One use case that validated my decision to switch to Android

Like many, I became an iPhone user many moons ago because I didn't want to miss out on a device revolution. After being an iPhone user for 5+ years, I had a sneaking suspicion that I was missing out on a similar revolution - one that was blurring the lines between the device & the internet. So I switched to an Android phone (the device doesn't matter, so it shall stay anonymous)

Sure, Android does some things that I can best describe as ranging from creepy (automatically processing images through Goggles) to nifty (Google Now gives me timely information on weather, local events, etc). However, one use case validated my decision to switch to Android.

I use Open Table for dinner reservations. Back in the iPhone days, I would make dinner reservations, and then set up a calendar invite with the reservation. I relied on my habit of looking at the calendar every few hours to remember that I had a dinner reservation. I would check how far the restaurant was, plan the route & figure out how far ahead i needed to leave to get to dinner on time. Of course, as I was pulling into the restaurant, I would get a completely worthless reminder from my calendar.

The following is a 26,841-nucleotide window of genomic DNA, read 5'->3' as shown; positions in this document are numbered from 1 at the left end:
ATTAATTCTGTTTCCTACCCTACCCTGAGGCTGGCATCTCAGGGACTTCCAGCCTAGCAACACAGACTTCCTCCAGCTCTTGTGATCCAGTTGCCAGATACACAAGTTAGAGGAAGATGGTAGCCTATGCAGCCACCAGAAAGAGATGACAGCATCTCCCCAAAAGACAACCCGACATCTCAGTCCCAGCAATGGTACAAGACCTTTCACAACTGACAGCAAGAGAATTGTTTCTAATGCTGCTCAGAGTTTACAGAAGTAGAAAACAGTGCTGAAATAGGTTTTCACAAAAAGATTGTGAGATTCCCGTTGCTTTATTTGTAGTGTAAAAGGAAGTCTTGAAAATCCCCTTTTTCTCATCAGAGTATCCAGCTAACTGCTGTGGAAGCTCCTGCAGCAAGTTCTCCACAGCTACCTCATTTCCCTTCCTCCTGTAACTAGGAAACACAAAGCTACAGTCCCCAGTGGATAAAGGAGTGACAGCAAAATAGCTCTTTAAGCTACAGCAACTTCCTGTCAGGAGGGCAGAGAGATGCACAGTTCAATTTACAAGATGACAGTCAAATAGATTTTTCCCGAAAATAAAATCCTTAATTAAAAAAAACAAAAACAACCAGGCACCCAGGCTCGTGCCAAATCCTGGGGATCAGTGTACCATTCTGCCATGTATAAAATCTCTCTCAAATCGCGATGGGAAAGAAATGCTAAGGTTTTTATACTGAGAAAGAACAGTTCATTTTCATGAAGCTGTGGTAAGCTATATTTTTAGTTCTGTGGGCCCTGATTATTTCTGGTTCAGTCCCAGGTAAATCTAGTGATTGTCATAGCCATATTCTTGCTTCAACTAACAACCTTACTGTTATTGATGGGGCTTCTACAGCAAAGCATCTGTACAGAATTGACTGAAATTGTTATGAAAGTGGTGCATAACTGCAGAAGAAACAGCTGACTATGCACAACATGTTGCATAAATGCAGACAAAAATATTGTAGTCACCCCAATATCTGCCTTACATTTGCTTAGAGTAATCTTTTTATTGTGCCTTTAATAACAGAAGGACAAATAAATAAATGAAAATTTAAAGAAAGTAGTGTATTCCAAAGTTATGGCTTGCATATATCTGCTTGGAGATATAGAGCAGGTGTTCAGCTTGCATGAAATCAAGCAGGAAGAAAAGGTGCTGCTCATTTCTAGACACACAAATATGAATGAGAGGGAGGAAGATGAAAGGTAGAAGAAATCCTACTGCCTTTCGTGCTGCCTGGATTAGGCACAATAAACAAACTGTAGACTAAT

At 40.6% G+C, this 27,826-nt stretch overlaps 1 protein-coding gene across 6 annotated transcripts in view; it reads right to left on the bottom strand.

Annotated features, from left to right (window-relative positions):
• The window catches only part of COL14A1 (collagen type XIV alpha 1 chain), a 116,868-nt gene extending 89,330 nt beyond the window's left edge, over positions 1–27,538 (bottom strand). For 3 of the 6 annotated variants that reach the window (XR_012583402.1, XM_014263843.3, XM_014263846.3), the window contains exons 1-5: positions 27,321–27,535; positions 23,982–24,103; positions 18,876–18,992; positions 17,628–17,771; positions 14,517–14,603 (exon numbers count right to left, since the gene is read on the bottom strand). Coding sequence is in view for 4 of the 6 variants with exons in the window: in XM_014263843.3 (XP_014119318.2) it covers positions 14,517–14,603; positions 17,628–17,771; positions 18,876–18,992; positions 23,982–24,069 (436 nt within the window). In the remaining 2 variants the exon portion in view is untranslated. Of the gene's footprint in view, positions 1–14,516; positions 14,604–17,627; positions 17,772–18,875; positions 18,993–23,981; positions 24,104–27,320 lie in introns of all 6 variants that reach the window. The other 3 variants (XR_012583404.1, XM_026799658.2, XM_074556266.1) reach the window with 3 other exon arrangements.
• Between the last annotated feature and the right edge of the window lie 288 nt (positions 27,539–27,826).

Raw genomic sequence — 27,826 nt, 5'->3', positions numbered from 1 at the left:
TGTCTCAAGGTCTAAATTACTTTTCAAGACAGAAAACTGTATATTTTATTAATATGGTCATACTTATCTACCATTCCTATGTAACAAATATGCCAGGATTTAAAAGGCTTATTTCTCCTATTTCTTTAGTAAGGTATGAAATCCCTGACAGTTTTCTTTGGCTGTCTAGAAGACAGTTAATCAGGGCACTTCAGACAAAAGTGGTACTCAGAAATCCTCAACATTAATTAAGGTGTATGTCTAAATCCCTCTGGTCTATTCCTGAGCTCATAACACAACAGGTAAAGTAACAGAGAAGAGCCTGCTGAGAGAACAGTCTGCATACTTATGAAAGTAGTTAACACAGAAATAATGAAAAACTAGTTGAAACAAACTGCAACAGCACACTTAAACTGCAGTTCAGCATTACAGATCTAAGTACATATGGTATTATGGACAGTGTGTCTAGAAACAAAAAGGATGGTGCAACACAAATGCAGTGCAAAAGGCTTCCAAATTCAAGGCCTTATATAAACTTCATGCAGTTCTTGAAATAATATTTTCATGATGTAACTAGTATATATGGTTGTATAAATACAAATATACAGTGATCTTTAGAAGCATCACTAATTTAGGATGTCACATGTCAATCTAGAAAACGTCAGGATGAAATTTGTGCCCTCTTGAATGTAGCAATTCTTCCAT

This is what the same use case looks like with Android. I make a dinner reservation on Open Table. Since Google scans my email, it knows that I have a reservation at a restaurant on a given date & time, so instead of adding it to the calendar, it simply shows up on Google Now on the day of reservation. Further, it knows where the reservation is, so it reminds me to leave for dinner based on the commute time to the restaurant including a route plan. Finally, I don't get an annoying reminder 10 minutes before I pull into the restaurant.

This blurring of lines between the device & the internet is why I think Android will eat iOS. I tell people that Android taps into a greater ecosystem, and I get quizzical looks as people point me to the iOS app store which I construe as a very narrow definition of ecosystem. Yes, iOS has an amazing app store and Android is staying close. However, when it comes to tapping into the internet is concerned, iOS isn't even close.

Friday, December 13, 2013